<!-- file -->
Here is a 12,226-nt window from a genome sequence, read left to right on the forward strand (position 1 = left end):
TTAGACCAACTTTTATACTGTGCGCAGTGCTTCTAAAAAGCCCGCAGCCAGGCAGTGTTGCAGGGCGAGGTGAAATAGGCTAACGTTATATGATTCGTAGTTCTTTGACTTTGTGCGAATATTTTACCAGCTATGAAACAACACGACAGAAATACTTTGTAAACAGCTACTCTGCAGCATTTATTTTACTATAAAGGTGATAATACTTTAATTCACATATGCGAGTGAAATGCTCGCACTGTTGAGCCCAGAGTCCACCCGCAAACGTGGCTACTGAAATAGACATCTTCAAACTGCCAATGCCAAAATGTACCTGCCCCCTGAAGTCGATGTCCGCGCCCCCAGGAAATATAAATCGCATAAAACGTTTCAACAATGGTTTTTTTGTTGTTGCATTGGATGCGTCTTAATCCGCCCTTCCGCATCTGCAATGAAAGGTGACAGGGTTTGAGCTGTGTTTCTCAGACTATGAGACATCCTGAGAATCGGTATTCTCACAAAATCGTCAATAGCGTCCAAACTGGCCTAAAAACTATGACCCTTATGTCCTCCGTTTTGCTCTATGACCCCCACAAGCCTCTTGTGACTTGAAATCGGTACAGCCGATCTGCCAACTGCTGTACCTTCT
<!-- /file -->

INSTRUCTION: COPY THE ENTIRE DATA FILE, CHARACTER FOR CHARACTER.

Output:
Here is a 12,226-nt window from a genome sequence, read left to right on the forward strand (position 1 = left end):
TTAGACCAACTTTTATACTGTGCGCAGTGCTTCTAAAAAGCCCGCAGCCAGGCAGTGTTGCAGGGCGAGGTGAAATAGGCTAACGTTATATGATTCGTAGTTCTTTGACTTTGTGCGAATATTTTACCAGCTATGAAACAACACGACAGAAATACTTTGTAAACAGCTACTCTGCAGCATTTATTTTACTATAAAGGTGATAATACTTTAATTCACATATGCGAGTGAAATGCTCGCACTGTTGAGCCCAGAGTCCACCCGCAAACGTGGCTACTGAAATAGACATCTTCAAACTGCCAATGCCAAAATGTACCTGCCCCCTGAAGTCGATGTCCGCGCCCCCAGGAAATATAAATCGCATAAAACGTTTCAACAATGGTTTTTTTGTTGTTGCATTGGATGCGTCTTAATCCGCCCTTCCGCATCTGCAATGAAAGGTGACAGGGTTTGAGCTGTGTTTCTCAGACTATGAGACATCCTGAGAATCGGTATTCTCACAAAATCGTCAATAGCGTCCAAACTGGCCTAAAAACTATGACCCTTATGTCCTCCGTTTTGCTCTATGACCCCCACAAGCCTCTTGTGACTTGAAATCGGTACAGCCGATCTGCCAACTGCTGTACCTTCT